Finding our divinity
This piece was inspired by the January writing experiment I’ve posted about over the past few editions.
The chapel at my elementary school was my first sacred place.
When I was 9 years old, I would get to school at 6:20am and head straight to morning mass. The chapel was a humble room. More than built, it looked as if it had been dug out of the clay facade. Its lighting was scarce, with lights that shone like mine lamps. The Christ at the back guided our gaze.
Nestled in the third row among older students (my school had students ranging from 5 to 18 years old), I would listen to the sermons of Father Albeyro Vanegas, the school principal.
Father Albeyro was a towering figure despite his average height. His thinning hair and bald spots resembled a tonsure, a perfect caricature of what a priest is supposed to look like. A regal voice emerged from his bearded face while he scanned the room through his big wired glasses. He expressed himself in simple words and clear thoughts. He never used slang as a ploy to connect with his audience, and he avoided the rigidness and solemnity typical of Catholic masses.
Father Albeyro humanized the teachings of Scripture. His approach was to make his sermons practical and effective. To constantly remind us that we are all created "in the image of God," and that based on this principle, being a good Christian is to see God’s divinity in ourselves and our neighbor. Keeping our divinity in mind is what helps us preserve our compassion in a world that actively tries to make us forget our humanity.
With the benefit of hindsight, I realize these daily masses at the chapel are a big reason why compassion is one of my key values. It also taught me the importance of finding a sacred place.
A sacred place is anywhere or anyone that helps me see my own divinity and brings me closer to God, even if only for a few moments.
Since childhood, I have sought sacred places that fill me with the wisdom and peace of those dawn masses at the chapel. Perhaps this place might have the unfair advantage of also being the place where I was baptized. But not even the most imposing cathedrals I’ve visited—the Gothic grandeur of the Duomo in Milan, or the fantasy of the Sagrada Familia in Barcelona—have made me feel anything close to how I’ve felt in this chapel.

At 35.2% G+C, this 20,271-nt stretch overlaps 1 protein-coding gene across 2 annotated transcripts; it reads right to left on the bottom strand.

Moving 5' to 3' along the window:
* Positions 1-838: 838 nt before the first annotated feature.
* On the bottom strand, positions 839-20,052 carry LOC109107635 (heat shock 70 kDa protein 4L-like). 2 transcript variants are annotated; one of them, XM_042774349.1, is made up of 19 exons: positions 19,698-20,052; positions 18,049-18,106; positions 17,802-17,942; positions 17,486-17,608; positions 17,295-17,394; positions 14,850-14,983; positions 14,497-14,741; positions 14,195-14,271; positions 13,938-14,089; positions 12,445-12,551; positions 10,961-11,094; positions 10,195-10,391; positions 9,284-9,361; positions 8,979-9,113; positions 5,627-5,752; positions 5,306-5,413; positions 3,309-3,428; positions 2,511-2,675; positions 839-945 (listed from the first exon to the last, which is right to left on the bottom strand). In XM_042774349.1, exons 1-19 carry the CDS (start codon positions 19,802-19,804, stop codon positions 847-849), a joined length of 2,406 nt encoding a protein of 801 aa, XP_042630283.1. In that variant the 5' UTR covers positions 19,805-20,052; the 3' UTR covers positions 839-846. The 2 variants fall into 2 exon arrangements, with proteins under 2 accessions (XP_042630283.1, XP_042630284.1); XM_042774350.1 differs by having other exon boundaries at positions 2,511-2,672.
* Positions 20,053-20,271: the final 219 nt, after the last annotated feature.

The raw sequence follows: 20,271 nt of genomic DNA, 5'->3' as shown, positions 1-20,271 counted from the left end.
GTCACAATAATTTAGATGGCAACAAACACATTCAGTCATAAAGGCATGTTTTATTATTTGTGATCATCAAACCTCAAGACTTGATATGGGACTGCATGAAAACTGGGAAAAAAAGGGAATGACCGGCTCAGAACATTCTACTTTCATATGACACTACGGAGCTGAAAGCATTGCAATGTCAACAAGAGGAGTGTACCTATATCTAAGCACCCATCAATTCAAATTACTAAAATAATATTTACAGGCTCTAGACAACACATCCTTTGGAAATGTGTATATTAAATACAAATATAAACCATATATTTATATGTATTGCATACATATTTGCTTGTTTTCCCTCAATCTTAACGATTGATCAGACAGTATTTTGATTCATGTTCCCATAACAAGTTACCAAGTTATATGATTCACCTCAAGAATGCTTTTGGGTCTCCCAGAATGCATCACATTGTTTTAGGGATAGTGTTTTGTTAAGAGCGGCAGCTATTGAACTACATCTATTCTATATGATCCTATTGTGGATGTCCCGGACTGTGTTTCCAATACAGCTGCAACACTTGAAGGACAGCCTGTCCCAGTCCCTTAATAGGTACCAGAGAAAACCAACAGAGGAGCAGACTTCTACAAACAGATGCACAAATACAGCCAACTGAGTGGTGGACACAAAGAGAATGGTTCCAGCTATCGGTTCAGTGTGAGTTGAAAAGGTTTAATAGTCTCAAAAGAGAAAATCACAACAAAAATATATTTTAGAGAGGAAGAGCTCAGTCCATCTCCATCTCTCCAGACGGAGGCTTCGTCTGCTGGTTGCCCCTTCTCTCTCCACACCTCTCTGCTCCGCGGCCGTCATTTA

Instead, the only other place where I have felt something similar is my local yoga studio. Its wooden finishes, dim lights, and peach-colored walls give it a homey touch. It does not have the shine of modern fitness places that are now exercise rooms disguised as discos, but within its walls I ease into prayer and feel closer to God.
My yoga practice doesn’t feel religious. Through the deliberate practice of pushing my body during Warrior II, gaining awareness of all my muscles while extending into Standing Bow pose, and controlling my breath in the hostile heat of the Yoga room, I am left in a meditative state filled with gratitude.
I find it curious that a chapel and a yoga studio have something in common. My curiosity of this odd coupling stems from the popular notion that deep prayer, worship—being closer to God—only happens in places of worship. That’s why Sunday Mass is a time honored ritual for most practicing Catholics and Christians. And it extends beyond Christianity as well; from mosque to synagogue and many types of temples in between. I find this view of sacred places far too limiting.
What I do believe, is that believer or not, it is important to seek our sacred places in the world. Places where the unbearable lightness of being finds refuge, not to escape the world, but to find our soul and face life with greater clarity and intention. And a sacred place can also be made sacred by someone. I’m certain these daily masses wouldn’t have remained a core memory without the spiritual guidance of Father Albeyro.
Father Albeyro Vanegas passed away on January 7 this year. He remained a family friend for years, even when our family moved to the United States. He endured a fair amount of smear campaigns and troubles towards the end of his life. He maintained unshakeable faith, holding steadfast to the wisdom he preached; seeing God’s image in ourselves and our others as the path towards love and harmony in our lives.
Before you go…
I’d like to thank my Mom,and for your help with this week’s piece.
✉️ Share this post with a friend with someone that needs to read this.
🗣️ What’s your sacred place? Let me know in the comments.
🟢 Subscribe if you enjoyed this piece.